Figure 2 breaks down the total employment growth numbers by occupation. Because the nation is growing slightly faster than the District, growth in the nation exceeds District growth in many of the occupational categories. The trends, however, are similar. In the District, occupations in personal services, computers and math, community and social services, and social sciences are experiencing the fastest job growth. The fastest-growing national occupations are more or less the same, with a few small differences. Business and financial occupations are growing faster in the nation than in the District, as are legal, arts and media, and sales occupations, among others. The three occupational groups growing faster in the District than in the nation are community and social service, architecture and engineering, and education, training and library occupations.

The occupations that are shrinking in the District are also shrinking at the national level. Transportation, office and administrative, production, and construction occupations all experienced declines in employment over the 10-year period. Office and administrative and production occupations are shrinking at a faster pace in the District than in the nation.

Figure 2 also shows the average annual real wage growth for these occupation groups. Similar to the employment growth patterns, wage growth in the District mirrors growth in the nation. Wage growth, however, appears to have no correlation with employment growth. The graph shows the occupations in order from fastest to slowest growth in the District. The wage line is mostly flat across the occupations, indicating no noticeable positive or negative relationship.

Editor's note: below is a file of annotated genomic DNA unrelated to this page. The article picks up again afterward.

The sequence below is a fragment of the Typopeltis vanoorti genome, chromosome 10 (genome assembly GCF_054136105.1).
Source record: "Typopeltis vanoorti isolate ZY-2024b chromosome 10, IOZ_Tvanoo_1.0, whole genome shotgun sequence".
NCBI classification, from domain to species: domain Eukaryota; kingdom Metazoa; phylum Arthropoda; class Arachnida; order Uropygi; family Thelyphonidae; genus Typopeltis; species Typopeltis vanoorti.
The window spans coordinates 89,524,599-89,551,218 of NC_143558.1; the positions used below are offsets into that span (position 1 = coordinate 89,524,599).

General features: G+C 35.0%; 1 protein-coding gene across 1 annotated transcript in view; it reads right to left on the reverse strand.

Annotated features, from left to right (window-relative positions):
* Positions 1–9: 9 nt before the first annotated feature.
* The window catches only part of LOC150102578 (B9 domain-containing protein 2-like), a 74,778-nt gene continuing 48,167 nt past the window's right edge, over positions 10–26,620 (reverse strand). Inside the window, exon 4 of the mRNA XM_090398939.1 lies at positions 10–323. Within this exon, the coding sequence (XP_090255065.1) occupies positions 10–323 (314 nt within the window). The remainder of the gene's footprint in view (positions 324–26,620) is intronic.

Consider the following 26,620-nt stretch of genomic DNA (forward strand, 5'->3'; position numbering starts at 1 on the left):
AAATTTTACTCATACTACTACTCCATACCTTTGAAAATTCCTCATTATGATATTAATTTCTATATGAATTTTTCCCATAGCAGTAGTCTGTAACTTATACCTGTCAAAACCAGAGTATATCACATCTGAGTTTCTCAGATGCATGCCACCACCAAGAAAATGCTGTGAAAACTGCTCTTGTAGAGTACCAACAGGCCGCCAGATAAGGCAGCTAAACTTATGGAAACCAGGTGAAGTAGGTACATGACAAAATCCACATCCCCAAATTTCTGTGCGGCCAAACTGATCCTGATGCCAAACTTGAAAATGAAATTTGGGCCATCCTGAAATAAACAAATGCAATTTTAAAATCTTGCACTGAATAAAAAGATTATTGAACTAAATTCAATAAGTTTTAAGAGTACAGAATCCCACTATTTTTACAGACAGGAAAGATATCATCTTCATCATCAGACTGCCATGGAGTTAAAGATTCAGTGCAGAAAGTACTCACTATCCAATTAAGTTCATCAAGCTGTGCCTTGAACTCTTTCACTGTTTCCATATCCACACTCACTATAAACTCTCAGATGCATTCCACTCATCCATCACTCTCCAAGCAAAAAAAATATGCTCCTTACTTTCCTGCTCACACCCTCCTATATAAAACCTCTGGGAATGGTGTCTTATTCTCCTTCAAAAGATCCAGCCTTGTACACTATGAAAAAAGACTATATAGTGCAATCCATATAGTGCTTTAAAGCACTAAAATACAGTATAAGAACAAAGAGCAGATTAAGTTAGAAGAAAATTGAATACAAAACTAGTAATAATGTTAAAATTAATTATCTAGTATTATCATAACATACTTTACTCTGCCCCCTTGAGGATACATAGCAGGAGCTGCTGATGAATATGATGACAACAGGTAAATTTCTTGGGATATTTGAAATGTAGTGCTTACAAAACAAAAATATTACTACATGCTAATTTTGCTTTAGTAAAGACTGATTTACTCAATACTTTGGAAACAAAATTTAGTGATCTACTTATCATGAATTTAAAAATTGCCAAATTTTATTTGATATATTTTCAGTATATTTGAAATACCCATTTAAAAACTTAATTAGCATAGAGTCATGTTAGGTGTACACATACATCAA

There are a few reasons why job polarization has occurred over the period studied. First, automation of routine and repetitive tasks decreases employment in routine occupations. As computers and technology advance, fewer repetitive-task jobs are available. Additionally, the increase in global connections allows some stages of the production process to be performed in foreign countries where labor is cheaper than in the U.S. This outsourcing also decreases employment in routine-task occupations.

Job polarization has been documented prominently on the national level. In this article, we identified that job polarization occurs in the Eighth District in the same way it does in the nation. Employment in routine-based occupations is declining, while employment in nonroutine occupations is increasing. This shift results in a wage gap between the highly paid cognitive nonroutine occupations and the low-paying manual nonroutine jobs. This shift may be an important driver of increasing income inequality in both the District and the nation.

Maximiliano Dvorkin is an economist, and Hannah Shell is a senior research associate, both at the Federal Reserve Bank of St. Louis. For more on Dvorkin’s work, see

Figure 1

Figure 2


  1. See, for example, Autor, Katz and Kearney (2006) and Autor and Dorn (2013). [back to text]
  2. The Standard Occupational Classification (SOC) system is a coding system designed by the federal government and used to classify workers into occupational groups for data collection and analysis. For more information, see [back to text]
  3. See Foote and Ryan. We followed their classification of occupations into these large groups. [back to text]
  4. While the Occupational Employment Statistics Survey is a firm-level survey, the source data are different than the establishment (aka payrolls) survey. General trends between the two surveys are the same, but growth numbers may be slightly different. [back to text]
  5. We used data for the following Eighth District states: Arkansas, Indiana, Kentucky, Mississippi, Missouri and Tennessee. We excluded data from Illinois, a state that is partly in the Eighth District, because Chicago is the main driver of Illinois statistics and Chicago is outside the District. [back to text]
  6. Averages are weighted by total employment in 2004. [back to text]


Autor, David H.; and Dorn, David. “The Growth of Low-Skill Service Jobs and the Polarization of the U.S. Labor Market.” The American Economic Review, August 2013, Vol. 103, No. 5, pp. 1,553-97. See

Foote, Christopher L.; and Ryan, Richard W. “Labor Market Polarization over the Business Cycle.” National Bureau of Economic Research Macro-economics Annual, 2015, Vol. 29, No. 1, pp. 371-413. See